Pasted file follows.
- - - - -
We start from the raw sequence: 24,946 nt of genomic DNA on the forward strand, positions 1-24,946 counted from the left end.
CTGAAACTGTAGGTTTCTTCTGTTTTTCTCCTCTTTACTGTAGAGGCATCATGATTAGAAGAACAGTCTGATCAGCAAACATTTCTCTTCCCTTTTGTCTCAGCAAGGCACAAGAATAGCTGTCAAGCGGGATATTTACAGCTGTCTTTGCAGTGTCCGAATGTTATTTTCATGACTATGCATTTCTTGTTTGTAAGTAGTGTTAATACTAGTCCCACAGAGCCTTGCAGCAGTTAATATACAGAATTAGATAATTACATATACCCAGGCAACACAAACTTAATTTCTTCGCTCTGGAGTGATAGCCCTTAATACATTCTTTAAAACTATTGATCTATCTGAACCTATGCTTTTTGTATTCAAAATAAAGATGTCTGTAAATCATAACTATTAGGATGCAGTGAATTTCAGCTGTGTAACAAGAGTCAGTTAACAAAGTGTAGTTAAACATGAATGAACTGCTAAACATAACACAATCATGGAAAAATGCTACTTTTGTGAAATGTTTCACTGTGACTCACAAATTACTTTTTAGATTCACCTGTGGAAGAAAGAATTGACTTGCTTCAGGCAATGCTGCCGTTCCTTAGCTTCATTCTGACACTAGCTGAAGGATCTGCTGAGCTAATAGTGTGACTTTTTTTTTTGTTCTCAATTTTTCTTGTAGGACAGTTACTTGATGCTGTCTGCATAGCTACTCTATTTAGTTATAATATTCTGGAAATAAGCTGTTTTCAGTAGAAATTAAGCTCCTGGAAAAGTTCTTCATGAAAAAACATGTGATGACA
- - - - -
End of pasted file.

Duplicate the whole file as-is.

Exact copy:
We start from the raw sequence: 24,946 nt of genomic DNA on the forward strand, positions 1-24,946 counted from the left end.
CTGAAACTGTAGGTTTCTTCTGTTTTTCTCCTCTTTACTGTAGAGGCATCATGATTAGAAGAACAGTCTGATCAGCAAACATTTCTCTTCCCTTTTGTCTCAGCAAGGCACAAGAATAGCTGTCAAGCGGGATATTTACAGCTGTCTTTGCAGTGTCCGAATGTTATTTTCATGACTATGCATTTCTTGTTTGTAAGTAGTGTTAATACTAGTCCCACAGAGCCTTGCAGCAGTTAATATACAGAATTAGATAATTACATATACCCAGGCAACACAAACTTAATTTCTTCGCTCTGGAGTGATAGCCCTTAATACATTCTTTAAAACTATTGATCTATCTGAACCTATGCTTTTTGTATTCAAAATAAAGATGTCTGTAAATCATAACTATTAGGATGCAGTGAATTTCAGCTGTGTAACAAGAGTCAGTTAACAAAGTGTAGTTAAACATGAATGAACTGCTAAACATAACACAATCATGGAAAAATGCTACTTTTGTGAAATGTTTCACTGTGACTCACAAATTACTTTTTAGATTCACCTGTGGAAGAAAGAATTGACTTGCTTCAGGCAATGCTGCCGTTCCTTAGCTTCATTCTGACACTAGCTGAAGGATCTGCTGAGCTAATAGTGTGACTTTTTTTTTTGTTCTCAATTTTTCTTGTAGGACAGTTACTTGATGCTGTCTGCATAGCTACTCTATTTAGTTATAATATTCTGGAAATAAGCTGTTTTCAGTAGAAATTAAGCTCCTGGAAAAGTTCTTCATGAAAAAACATGTGATGACA